Why I run: Prolific parkrunner Nick Overy explains how he made it all the way to 500 parkruns
Nick Overy racked up his 500th parkrun at Gorleston recently and discusses what keeps him coming back for more
How did you first get into running?
As a youngster the only time I would ever go out running would have been when I was forced to at school. Even when I was growing up through my 20s and 30s I still couldn’t see the attraction of running about the streets getting cold and wet. Things changed in my very early 40s when my son wanted to try to get fit and I spotted an advert for a new event starting up locally called parkrun. It was totally free for runners or walkers of any ability so I took my son along to give it a try. I was there just because he needed a lift and I had absolutely no intention of taking part. The next week my boy wanted to try it again to see if he could beat his previous time so I thought that as I had to be there anyway I may as well give it a go. I was surprised how much I enjoyed my first run since school and decided that next week I would return to try and beat my previous time. I had without realising started my running habit!
What do you like/dislike about running?
The reason I like to go running is that it’s a great way to keep fit and you can also get away with eating more food as you burn off loads of calories doing something you enjoy! Another bonus of running is that you don’t need a lot of expensive equipment so it’s great way to lose the pounds and much cheaper than joining a gym. It’s also a great way to meet new people with similar interests as yourself. The only bad thing about running is when you can’t do it because of injury or wintery conditions.
What gadget/item of clothing could you not do without?
I personally like to run with a watch, I used to have one that would keep a track of distance run/calories burnt etc. It’s a great way to help with pacing and looking back at previous runs to keep track of your progress. Unfortunately mine has after seven years or so died but I will be treating myself soon to a new shiny replacement!
What’s been your favourite event that you’ve taken part in?
I think my favourite event was when I joined my son and about 10,000 others doing a five-mile anniversary run around the Queen Elizabeth Olympic Park. This was the first sporting event held at the venue since the amazing London 2012 games the previous year and the finish line was actually inside the stadium! I was slightly injured back then so I had time on route to take in all the amazing sites without worrying about where I finished.
500 parkruns – did you ever expect to reach such a total and what do you like about parkrun so much?
When I started parkruns I never thought I’d reach the total of 100 runs let alone 500! The event takes over your life because it’s a great way to start the weekend with people who all love the same thing as you. I’ve made many friends over the years and really look forward to Saturday mornings to do it all again. It’s not just the people who are taking part it’s also great to see the many friendly encouraging marshals, volunteers and spectators.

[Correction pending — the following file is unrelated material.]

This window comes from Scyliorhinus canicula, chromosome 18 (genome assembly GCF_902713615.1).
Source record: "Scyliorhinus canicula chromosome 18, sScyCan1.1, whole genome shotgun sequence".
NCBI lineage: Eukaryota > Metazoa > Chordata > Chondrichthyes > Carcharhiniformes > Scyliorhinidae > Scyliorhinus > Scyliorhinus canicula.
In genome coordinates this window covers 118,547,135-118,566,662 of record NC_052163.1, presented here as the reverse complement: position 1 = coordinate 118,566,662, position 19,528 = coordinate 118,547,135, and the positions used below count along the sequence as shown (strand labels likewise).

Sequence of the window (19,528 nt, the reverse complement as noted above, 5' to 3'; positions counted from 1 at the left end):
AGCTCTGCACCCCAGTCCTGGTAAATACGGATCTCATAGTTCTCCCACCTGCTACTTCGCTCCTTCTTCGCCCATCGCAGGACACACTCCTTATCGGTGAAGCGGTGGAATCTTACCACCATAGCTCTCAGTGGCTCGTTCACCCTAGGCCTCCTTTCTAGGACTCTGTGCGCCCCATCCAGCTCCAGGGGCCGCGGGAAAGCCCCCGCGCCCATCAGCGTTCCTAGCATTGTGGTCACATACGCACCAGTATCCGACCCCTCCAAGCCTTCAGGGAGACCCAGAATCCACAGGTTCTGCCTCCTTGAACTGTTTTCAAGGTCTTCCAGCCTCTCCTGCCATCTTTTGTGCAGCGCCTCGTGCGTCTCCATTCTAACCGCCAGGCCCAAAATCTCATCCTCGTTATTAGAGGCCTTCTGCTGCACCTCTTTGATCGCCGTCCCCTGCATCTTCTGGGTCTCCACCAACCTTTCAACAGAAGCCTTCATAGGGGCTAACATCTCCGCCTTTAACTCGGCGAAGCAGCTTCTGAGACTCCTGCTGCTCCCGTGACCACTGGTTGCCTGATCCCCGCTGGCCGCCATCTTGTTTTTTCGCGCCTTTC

Do you ever find it hard to gain motivation to run? Why/why not?
I do go through periods when I just can’t be bothered to go running especially during the cold winter months but even then I always manage to find the enthusiasm to fit in a parkrun. Nothing would put me off, any weather, even flu doesn’t stop me getting my weekly fun! Even when I go away for the weekend away my partner knows what I’m like so we only stay in areas with a nearby parkrun!
What are your running goals for this year and why?
Last October I celebrated my 50th birthday and had planned 2018 to be a year of personal bests at many events especially as I was going to be in a new older race age category! This year all started well but unfortunately due to a foot injury I’ve had to put those plans back a year. I think my own parkrun pb of 19:16 is safe for another year!
Have you had to change your training regime as you’ve got older?
Now that I’m getting older I find that I need to be a bit more careful how many runs I take part in. Days of giving my legs a rest are important and so is stretching after running which when younger I never really bothered about.
What is your best piece of advice to runners?
The best advice I would try to give is that do whatever you enjoy, whether you like 5k runs or marathons. If you are having fun then it doesn’t really matter how fast or slow you are. Plus don’t go off too fast, pace yourself!
Is there anyone you look up to running wise?
I used to love the era when we had so many amazing runners especially the likes of Seb Coe, Steve Cram and Steve Ovett. These runners may have peaked many years ago but each generation produces new heroes to support.